Interview with Karen Avila – Freelance Fashion Designer & Illustrator

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Meet Karen Avila, Freelance Fashion Designer & Illustrator

Meet Karen Avila, a freelance fashion designer who also started her own online business teaching fashion illustration. Karen and I met about six months ago through a Facebook group for online entrepreneurs. She was offering these amazing fashion illustration courses online, so I jumped at the chance to check them out. I was really impressed how well she was able to break down the steps in a simple easy way that anyone can grasp. After that, she and I chatted back and forth and I learned how she had gotten into the fashion industry via freelancing. That is not an easy path, but she had used networking to build a successful freelancing business. Think you will learn a lot from her interview.


We couldn’t cover every possible angle of how to create an amazing fashion design portfolio in just one post! This article is part of an EPIC 10 part Fashion Portfolio Blog Series. If you want to learn all the tricks to make YOUR fashion design portfolio stand out and get you hired you can check out the entire series at the bottom of this page.


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Carving her own path…

I was still in college studying industrial design, and I really wanted to do something fashion related. So, I started researching and Googling a lot until I discovered something called ‘freelancing’. You have to consider that I live in Mexico, and it was almost ten years ago. Freelancing was not a popular term then or in that location.

When I realized that I could work remotely doing what I was craving to do, I immediately put together a little portfolio. I started sending proposals via People Per Hour and what is now Upwork. I was more interested in landing a project as a fashion illustrator. But since my portfolio had some shoe designs I caught the interest of someone who wanted footwear design.

This client wanted me to design his collection of women’s footwear. He also wanted me to take care of the sample making of this collection, which I did. And that’s how my fashion journey got started!

Building her clientele…

After my first project, a lot more clients and different types of projects started to come my way. It was especially easy because these websites (Upwork + People Per Hour) were where my audience/ideal client was. Every time I finished a project I got their review. As I sent more proposals new potential clients saw those reviews, which helped them to trust me and my work. It was like a snowball effect, and I built my client base pretty quickly. After that, the same clients came back or referred people to me.

It was when I quit Upwork and PPH that getting new clients got more difficult. The main reasons are because 1) I had to look for my ideal clients by myself outside those platforms, and 2) I had to build trust from the ground up through my own website, social media channels, and portfolio. So, that meant more work on my end, but also I could save money on fees and focus on getting higher paying clients.

Now that I don’t work through any job board site, I keep getting clients through referrals, by introducing myself and my work in Facebook groups and using Instagram and Pinterest. I’m keen on using LinkedIn, and I’ve heard great things about it, so I think my efforts for next quarter will be there.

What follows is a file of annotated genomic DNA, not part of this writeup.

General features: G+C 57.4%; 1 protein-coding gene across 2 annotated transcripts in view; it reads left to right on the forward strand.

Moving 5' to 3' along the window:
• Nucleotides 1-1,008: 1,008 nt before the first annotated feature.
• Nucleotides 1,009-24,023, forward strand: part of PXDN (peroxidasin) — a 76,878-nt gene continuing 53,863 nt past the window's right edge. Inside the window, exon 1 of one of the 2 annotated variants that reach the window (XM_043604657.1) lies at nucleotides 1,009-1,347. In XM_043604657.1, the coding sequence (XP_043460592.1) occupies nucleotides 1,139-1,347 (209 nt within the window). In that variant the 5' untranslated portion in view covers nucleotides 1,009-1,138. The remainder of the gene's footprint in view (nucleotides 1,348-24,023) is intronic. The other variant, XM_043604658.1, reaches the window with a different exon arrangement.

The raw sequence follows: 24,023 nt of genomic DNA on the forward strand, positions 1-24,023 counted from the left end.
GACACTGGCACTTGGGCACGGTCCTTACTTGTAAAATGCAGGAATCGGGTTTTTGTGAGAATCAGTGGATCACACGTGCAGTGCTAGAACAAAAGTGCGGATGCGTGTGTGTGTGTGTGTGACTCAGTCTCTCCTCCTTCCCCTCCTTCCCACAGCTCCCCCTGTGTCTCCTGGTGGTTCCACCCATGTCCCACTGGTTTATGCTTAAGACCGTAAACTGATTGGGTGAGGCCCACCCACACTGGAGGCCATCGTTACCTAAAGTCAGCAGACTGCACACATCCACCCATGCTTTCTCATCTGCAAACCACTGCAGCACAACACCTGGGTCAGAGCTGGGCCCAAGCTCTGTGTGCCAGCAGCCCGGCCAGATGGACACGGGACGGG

Learning the hard way…

The most difficult part about working as a freelancer definitely has been to realize that not everyone has the best intentions and being too naive in business.

As I mentioned, my freelance business grew pretty fast in the beginning. My now husband was working with me by then. We both worked really hard to create a design studio with manufacturing capabilities. We weren’t able to invest in machinery, so we joined forces with people who already had that, and we networked with tons of high-quality suppliers. And, we just started to make this new phase move forward when a bad client happened.

A potential client with a huge project asked us to help her out to create a kid’s wear line – without contracts, without nothing, just her word. I really wanted to be part of this project, so I convinced my husband to put all our savings into this only to realize the client would take advantage of us. We ended up with no money (with debt actually), angry suppliers and mad manufacturers, and feeling really hopeless.

Working as a fashion illustrator…

I started creating fashion illustrations way before landing my first fashion project. Actually, I wanted to work as a fashion illustrator before working as a fashion designer.

But, the first time I got paid to create fashion illustrations was a little after I began working as a freelancer. A new client needed some illustrations of his handbags collection to show on his line sheets and also on a magazine feature. So, of course, I said yes! We still work together from time to time.

Then I started teaching fashion illustration to my little sister. She wanted to become a fashion designer. Spots were limited and she needed to create a mini fashion collection and portfolio. So, before she started to freak out I helped her out. Then, a couple of her friends also asked for my help.

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Starting another side business as an illustrator…

At the time I was struggling with freelancing as a whole. I was dealing with hard clients, working endless hours, and not having time for myself, my husband, or anything. I really needed a break out of all this craziness. We went to the beach for a weekend and I almost suffered a dislocation in my leg! I was so distracted thinking about work and mentally replying to client’s emails that I fell off when climbing a little sand mountain.

Getting my knee injured made me realized that I couldn’t trade my time for money for the rest of my life. So I started researching about new income streams and ways to make what is called ‘passive income’. That was when I learned about selling ebooks. That was almost four years ago before online courses started to get a lot of hype around them.